Genoa jib

  1. Head
  2. Reinforcement
  3. Luff
  4. Leech
  5. Anti-UV covering
  6. Head foil attachment
  7. Panel(s)
  8. Telltales
  9. Reinforcement
  10. Tack
  11. Leech control
  12. Clew
  13. Foot control
  14. Foot
  15. Furling marks

Gaff mainsail

  1. Luff
  2. Foot
  3. Leech
  4. Head
  5. Throat
  6. Tack
  7. Clew
  8. Peak
  9. Throat cringle
  10. Reefing cringle
  11. Tack cringle
  12. Clew cringle
  13. Reefing cringle
  14. Peak cringle
  15. Reinforcing tape
  16. Bolt rope
  17. Batten pocket
  18. Panels
  19. Reef line
  20. Reefing point
  21. Reefing line

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  • Batten
    A sail batten is a flexible insert in a sail, parallel to the direction of wind flow, that helps shape its qualities as an airfoil. Battens are long, thin strips of material, historically wooden but today usually fiberglass, vinyl, or carbon fiber, used to support the roach of a sail. They are also used on […]
  • Bolt Rope
    A bolt rope (Variants: “bolt-rope” and “boltrope”, French: ralingue, Spanish: relinga, Old Norse: *rár-línk, comprising rár genitive of rá “rope” and línk “edge of a sail “), is the rope that is sewn at the edges of the sail to reinforce them, or to fix the sail into a groove in the boom or in […]
  • Clew
    The corner where the leech and foot connect is called the clew on a fore-and-aft sail. On a jib, the sheet is connected to the clew; on a mainsail, the sheet is connected to the boom (if present) near the clew. Clews are the lower two corners of a square sail. Square sails have sheets […]
  • Cringle
    A cringle is an eye through which to pass a rope. In nautical settings, the word refers to a small hole anywhere along the edge or in the corner of a sail, rimmed with stranded cordage and worked into the boltrope. Typically it encloses a metal grommet for reinforcement and to reduce wear. In this […]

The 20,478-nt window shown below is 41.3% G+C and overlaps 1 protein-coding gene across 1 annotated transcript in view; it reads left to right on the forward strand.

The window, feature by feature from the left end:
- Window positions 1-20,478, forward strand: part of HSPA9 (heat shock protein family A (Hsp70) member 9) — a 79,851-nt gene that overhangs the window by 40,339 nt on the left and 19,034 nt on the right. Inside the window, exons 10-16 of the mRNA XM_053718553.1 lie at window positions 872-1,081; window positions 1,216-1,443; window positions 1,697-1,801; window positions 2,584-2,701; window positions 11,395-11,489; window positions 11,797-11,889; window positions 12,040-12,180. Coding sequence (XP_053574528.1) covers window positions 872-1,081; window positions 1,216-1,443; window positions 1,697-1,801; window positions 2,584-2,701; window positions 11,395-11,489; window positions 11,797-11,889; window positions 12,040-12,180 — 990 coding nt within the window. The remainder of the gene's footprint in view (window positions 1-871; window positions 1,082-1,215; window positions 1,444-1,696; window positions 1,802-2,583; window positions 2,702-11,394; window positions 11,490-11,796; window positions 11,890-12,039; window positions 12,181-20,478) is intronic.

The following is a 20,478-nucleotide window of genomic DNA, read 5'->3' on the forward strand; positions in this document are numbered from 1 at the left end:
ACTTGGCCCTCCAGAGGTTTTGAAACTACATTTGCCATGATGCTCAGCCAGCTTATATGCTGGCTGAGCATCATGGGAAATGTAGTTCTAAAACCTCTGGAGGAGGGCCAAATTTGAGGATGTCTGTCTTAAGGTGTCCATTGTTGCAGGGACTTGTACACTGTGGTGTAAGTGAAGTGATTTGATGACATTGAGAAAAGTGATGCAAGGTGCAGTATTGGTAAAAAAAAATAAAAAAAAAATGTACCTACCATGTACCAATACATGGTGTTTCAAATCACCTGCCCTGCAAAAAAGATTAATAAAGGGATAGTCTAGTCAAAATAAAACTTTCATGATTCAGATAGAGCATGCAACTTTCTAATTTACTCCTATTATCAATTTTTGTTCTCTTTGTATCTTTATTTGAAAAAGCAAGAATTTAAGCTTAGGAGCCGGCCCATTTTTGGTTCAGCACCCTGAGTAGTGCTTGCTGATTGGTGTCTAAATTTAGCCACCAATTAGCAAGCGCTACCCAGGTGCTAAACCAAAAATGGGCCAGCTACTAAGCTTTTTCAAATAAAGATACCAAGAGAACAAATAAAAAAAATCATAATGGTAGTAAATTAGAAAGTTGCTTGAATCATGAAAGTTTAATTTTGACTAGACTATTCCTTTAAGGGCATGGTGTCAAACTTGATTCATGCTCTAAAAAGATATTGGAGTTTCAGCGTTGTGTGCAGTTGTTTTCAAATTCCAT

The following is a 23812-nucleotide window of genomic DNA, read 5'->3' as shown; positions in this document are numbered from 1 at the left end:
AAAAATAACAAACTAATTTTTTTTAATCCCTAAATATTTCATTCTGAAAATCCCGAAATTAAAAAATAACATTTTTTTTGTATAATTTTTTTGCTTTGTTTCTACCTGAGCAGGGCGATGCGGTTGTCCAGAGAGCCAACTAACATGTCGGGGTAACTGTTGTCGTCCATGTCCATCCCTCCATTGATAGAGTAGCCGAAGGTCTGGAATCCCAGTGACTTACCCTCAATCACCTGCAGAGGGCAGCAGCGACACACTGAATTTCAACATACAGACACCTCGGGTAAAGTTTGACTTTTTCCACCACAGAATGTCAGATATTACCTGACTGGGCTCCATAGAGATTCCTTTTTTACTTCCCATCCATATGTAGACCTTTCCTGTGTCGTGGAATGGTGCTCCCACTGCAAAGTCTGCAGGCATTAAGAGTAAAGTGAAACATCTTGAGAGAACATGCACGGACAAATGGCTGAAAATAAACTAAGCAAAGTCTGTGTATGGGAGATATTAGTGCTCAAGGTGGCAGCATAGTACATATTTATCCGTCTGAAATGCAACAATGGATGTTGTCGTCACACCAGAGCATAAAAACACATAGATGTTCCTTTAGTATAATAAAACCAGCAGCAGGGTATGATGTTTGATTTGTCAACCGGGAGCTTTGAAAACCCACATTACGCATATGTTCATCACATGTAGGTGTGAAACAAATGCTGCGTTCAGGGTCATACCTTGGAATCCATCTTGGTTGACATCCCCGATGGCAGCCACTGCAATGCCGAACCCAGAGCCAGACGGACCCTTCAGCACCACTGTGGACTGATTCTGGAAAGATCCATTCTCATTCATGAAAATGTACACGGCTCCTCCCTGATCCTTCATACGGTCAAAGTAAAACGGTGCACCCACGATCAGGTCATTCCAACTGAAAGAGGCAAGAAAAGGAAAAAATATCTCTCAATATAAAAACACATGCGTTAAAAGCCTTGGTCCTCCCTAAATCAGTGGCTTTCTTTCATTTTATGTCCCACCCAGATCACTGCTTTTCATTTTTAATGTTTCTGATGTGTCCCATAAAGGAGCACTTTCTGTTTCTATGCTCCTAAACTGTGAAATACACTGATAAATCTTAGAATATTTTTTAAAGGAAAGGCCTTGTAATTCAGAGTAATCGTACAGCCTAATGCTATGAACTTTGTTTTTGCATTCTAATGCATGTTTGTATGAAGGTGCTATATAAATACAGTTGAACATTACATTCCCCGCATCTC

• Foot
    The lower edge of any sail.
  • Head
    In a triangular sail, the corner where the luff and the leech connect is called the head. On a square sail, the top corners are head cringles, where there are grommets, called cringles. Reference: Wikipedia
  • Leech
    The aft or trailing edge of a fore-and-aft sail; the leeward edge of a spinnaker; a vertical edge of a square sail. The leech is susceptible to twist, which is controlled by the boom vang, mainsheet and, if rigged with one, the gaff vang. Reference: Wikipedia
  • Luff
    The forward edge of a sail. Reference: Wikipedia
  • Peak
    On a quadrilateral sail, the peak is the upper aft corner of the sail, at the top end of a gaff, a sprit or other spar. Reference: Wikipedia
  • Tack
    The corner on a fore-and-aft sail where the luff and foot connect is called the tack and, on a mainsail, is located where the boom and mast connect. On a square sail underway, the tack is the windward clew and also the line holding down that corner. Reference: Wikipedia
  • Tell-Tale
    In a nautical or sailing context a tell-tale, also known as a tell-tail, is a piece of yarn or fabric attached to a stay, any of several wires which hold a mast in place on a sailboat. they are used in pairs, on each side of the jib; there will be one tell-tail on the […]
  • Throat
    On a quadrilateral sail, the throat is the upper forward corner of the sail, at the bottom end of a gaff or other spar. Gaff-rigged sails, and certain similar rigs, employ two halyards to raise the sails: the throat halyard raises the forward, throat end of the gaff, while the peak halyard raises the aft, […]